Benjamin Franklin was the most successful printer in British America, owning or controlling most of the newspapers in the colonies by 1753. He got his first taste of the printing business in 1718 at the age of twelve while working at The New England Courant in Boston, a newspaper owned by his older brother James.
Unfortunately, the siblings did not get along and, in 1723, young Ben ran away to make his own way. He landed first in New York looking for work as a printer’s assistant, but there was only one print shop in town, and the owner, William Bradford, had plenty of help. However, Bradford suggested that Franklin journey to Philadelphia where Bradford’s son had a print shop in need of an assistant, and Franklin was off for the town where fame and fortune awaited him.
Franklin landed in Philadelphia in October 1723 almost penniless and without work, as the job with Bradford’s son did not pan out. However, soon after arriving, Franklin came to the attention of the Governor of the Pennsylvania colony, William Keith, who encouraged Franklin to go to London and improve his printing skills. Keith hoped to improve the quality of the newspapers in the city and saw great promise in Franklin. Interestingly, printing equipment had been present in British America since soon after the Pilgrims landed in New England. In fact, the first publication in colonial America, the Bay Psalm Book, was printed in 1640. As more printing presses were established in the colonies, newspapers and pamphlets became an important means of communication as they were the only way to spread the word about someone or something other than hearsay. The first continuously printed newspaper was The Boston News-Letter which began in 1704. Not surprisingly, the most popular articles were those which criticized local leaders like the governor. Unfortunately, the governors did not feel the same way and several early colonial newspapers were shut down for printing stories critical of royal officials. As a result, our Founders made certain that freedom of the press was included in our Bill of Rights. In any event, Ben sailed for England for the first time in 1724 with Keith’s offer to help set up Franklin in his own shop upon his return. When Franklin returned to Philadelphia in 1726, Keith failed to fulfill his promises, but the experience was invaluable for Franklin.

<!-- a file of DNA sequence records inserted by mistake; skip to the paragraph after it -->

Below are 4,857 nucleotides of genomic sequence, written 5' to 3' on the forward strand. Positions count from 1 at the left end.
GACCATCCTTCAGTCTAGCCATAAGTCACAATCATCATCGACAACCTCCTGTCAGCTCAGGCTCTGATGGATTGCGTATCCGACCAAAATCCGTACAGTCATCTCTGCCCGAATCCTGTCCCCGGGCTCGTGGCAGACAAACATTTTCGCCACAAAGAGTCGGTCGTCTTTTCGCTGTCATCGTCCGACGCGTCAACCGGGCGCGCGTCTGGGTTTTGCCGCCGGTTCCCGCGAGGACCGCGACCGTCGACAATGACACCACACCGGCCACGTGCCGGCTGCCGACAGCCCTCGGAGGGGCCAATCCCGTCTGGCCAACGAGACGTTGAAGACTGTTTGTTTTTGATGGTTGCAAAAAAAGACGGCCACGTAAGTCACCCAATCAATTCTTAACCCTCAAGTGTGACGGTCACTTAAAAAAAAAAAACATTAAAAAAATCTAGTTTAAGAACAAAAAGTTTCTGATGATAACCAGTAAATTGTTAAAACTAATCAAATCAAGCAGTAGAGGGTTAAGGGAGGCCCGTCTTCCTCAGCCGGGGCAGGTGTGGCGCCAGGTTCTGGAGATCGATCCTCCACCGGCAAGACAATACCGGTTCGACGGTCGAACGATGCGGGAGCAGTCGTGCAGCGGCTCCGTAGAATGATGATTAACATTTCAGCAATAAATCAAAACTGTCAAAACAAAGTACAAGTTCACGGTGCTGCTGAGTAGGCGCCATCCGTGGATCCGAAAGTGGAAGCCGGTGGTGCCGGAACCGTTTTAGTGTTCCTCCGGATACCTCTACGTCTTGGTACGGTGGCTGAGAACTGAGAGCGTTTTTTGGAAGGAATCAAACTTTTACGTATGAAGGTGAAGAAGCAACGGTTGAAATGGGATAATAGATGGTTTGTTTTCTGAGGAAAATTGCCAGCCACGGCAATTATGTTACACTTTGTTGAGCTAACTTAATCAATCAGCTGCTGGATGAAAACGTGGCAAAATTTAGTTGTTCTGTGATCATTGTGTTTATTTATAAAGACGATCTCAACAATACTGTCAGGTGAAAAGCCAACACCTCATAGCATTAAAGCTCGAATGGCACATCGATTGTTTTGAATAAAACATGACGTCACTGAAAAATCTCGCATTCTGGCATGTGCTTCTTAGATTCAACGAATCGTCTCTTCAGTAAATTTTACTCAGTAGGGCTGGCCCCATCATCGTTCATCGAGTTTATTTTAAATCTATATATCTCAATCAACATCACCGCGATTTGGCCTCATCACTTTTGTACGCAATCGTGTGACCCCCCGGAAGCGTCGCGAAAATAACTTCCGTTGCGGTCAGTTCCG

After working for several different employers in the printing business in Philadelphia, Franklin finally set up his own shop in partnership with his friend Hugh Meredith in 1728. The next year, one of Franklin’s former bosses, Samuel Keimer, who owned The Pennsylvania Gazette, fell into debt, and sold the paper to Franklin and Meredith. In 1730, Franklin bought out his partner and he was on his own at the tender age of 24.
While The Pennsylvania Gazette was primarily used for classified ads and notices of employment, over the course of the next few decades Franklin used his wit and writing skills to make the Gazette the leading newspaper in North America. Even after Franklin left the active management of the paper to others, it remained in publication until 1800, about a decade after Franklin’s death.
During Franklin’s editorship of the Gazette, it became an outlet for Franklin to state his views on many topics and steer society where he thought it should go. For instance, in 1747, Franklin published articles to help raise a militia for Pennsylvania during King George’s War (1744-48). He also used the paper to promote some of his scientific experiments. In 1754, at the start of the French and Indian War, Franklin attended the Albany Congress, the first effort to unify the colonies. To help push his Albany Plan, Franklin printed the first political cartoon in America, Join, or Die, depicting the need for the colonies to stay united.
Image: Never one to rest, Franklin created or purchased additional papers, including the first German language newspaper in America. By mid-century, eight of the fifteen English language newspapers in the American colonies were published by Franklin or his partners.
By the 1740’s, Franklin, this one-time teenage runaway, had become one of the richest men in America, but for Franklin obtaining a fortune was not an end in itself. In his opinion, the purpose of money was to give people the ability to do what they wished. Franklin yearned to be “a master of my own time, and no longer at every one’s call but my own.”
Consequently, in 1748, at the age of 42, Benjamin retired from the printing business. Despite Franklin’s love of the profession, he never worked again as a printer, although he did retain ownership in the printing firm of Franklin and Hall.
Next week, we will talk about Ben Franklin as America’s favorite author.
Until next time, may your motto be “Ducit Amor Patriae”, Love of country leads me.
Tom Hand is a Ford resident and West Point alumnus. Check out his popular website www.americanacorner. com.